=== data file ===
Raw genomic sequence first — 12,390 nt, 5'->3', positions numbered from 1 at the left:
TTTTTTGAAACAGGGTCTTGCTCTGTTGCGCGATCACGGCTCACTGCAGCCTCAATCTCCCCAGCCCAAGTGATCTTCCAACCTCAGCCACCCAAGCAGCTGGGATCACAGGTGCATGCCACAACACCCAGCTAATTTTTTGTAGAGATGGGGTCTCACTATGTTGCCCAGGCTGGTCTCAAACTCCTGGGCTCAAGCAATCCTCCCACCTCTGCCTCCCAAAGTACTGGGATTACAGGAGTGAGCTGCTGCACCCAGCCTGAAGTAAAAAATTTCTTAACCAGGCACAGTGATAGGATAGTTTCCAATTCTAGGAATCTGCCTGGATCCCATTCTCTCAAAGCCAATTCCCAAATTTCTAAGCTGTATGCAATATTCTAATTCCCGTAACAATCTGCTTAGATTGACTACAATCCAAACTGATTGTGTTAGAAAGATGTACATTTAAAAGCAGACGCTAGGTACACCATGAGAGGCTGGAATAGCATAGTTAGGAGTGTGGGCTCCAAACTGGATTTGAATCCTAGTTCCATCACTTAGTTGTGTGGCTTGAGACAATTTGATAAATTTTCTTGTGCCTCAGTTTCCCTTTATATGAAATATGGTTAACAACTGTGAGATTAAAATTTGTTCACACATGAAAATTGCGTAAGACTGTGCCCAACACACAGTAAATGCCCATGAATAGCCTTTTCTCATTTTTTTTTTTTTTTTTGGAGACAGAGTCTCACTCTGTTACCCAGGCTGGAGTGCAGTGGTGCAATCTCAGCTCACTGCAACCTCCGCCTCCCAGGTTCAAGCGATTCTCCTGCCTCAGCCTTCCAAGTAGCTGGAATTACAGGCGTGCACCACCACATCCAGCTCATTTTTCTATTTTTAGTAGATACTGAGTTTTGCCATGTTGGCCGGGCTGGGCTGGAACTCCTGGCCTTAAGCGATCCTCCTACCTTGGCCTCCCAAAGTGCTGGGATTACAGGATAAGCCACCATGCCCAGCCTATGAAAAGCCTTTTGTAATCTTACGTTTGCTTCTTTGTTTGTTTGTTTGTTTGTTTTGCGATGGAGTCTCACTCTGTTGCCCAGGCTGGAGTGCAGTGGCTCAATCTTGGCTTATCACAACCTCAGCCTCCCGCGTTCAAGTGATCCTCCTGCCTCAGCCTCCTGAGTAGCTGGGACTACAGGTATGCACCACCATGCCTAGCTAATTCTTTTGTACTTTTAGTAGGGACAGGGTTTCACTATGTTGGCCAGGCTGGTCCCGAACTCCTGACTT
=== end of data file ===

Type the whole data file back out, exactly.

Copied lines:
Raw genomic sequence first — 12,390 nt, 5'->3', positions numbered from 1 at the left:
TTTTTTGAAACAGGGTCTTGCTCTGTTGCGCGATCACGGCTCACTGCAGCCTCAATCTCCCCAGCCCAAGTGATCTTCCAACCTCAGCCACCCAAGCAGCTGGGATCACAGGTGCATGCCACAACACCCAGCTAATTTTTTGTAGAGATGGGGTCTCACTATGTTGCCCAGGCTGGTCTCAAACTCCTGGGCTCAAGCAATCCTCCCACCTCTGCCTCCCAAAGTACTGGGATTACAGGAGTGAGCTGCTGCACCCAGCCTGAAGTAAAAAATTTCTTAACCAGGCACAGTGATAGGATAGTTTCCAATTCTAGGAATCTGCCTGGATCCCATTCTCTCAAAGCCAATTCCCAAATTTCTAAGCTGTATGCAATATTCTAATTCCCGTAACAATCTGCTTAGATTGACTACAATCCAAACTGATTGTGTTAGAAAGATGTACATTTAAAAGCAGACGCTAGGTACACCATGAGAGGCTGGAATAGCATAGTTAGGAGTGTGGGCTCCAAACTGGATTTGAATCCTAGTTCCATCACTTAGTTGTGTGGCTTGAGACAATTTGATAAATTTTCTTGTGCCTCAGTTTCCCTTTATATGAAATATGGTTAACAACTGTGAGATTAAAATTTGTTCACACATGAAAATTGCGTAAGACTGTGCCCAACACACAGTAAATGCCCATGAATAGCCTTTTCTCATTTTTTTTTTTTTTTTTGGAGACAGAGTCTCACTCTGTTACCCAGGCTGGAGTGCAGTGGTGCAATCTCAGCTCACTGCAACCTCCGCCTCCCAGGTTCAAGCGATTCTCCTGCCTCAGCCTTCCAAGTAGCTGGAATTACAGGCGTGCACCACCACATCCAGCTCATTTTTCTATTTTTAGTAGATACTGAGTTTTGCCATGTTGGCCGGGCTGGGCTGGAACTCCTGGCCTTAAGCGATCCTCCTACCTTGGCCTCCCAAAGTGCTGGGATTACAGGATAAGCCACCATGCCCAGCCTATGAAAAGCCTTTTGTAATCTTACGTTTGCTTCTTTGTTTGTTTGTTTGTTTGTTTTGCGATGGAGTCTCACTCTGTTGCCCAGGCTGGAGTGCAGTGGCTCAATCTTGGCTTATCACAACCTCAGCCTCCCGCGTTCAAGTGATCCTCCTGCCTCAGCCTCCTGAGTAGCTGGGACTACAGGTATGCACCACCATGCCTAGCTAATTCTTTTGTACTTTTAGTAGGGACAGGGTTTCACTATGTTGGCCAGGCTGGTCCCGAACTCCTGACTT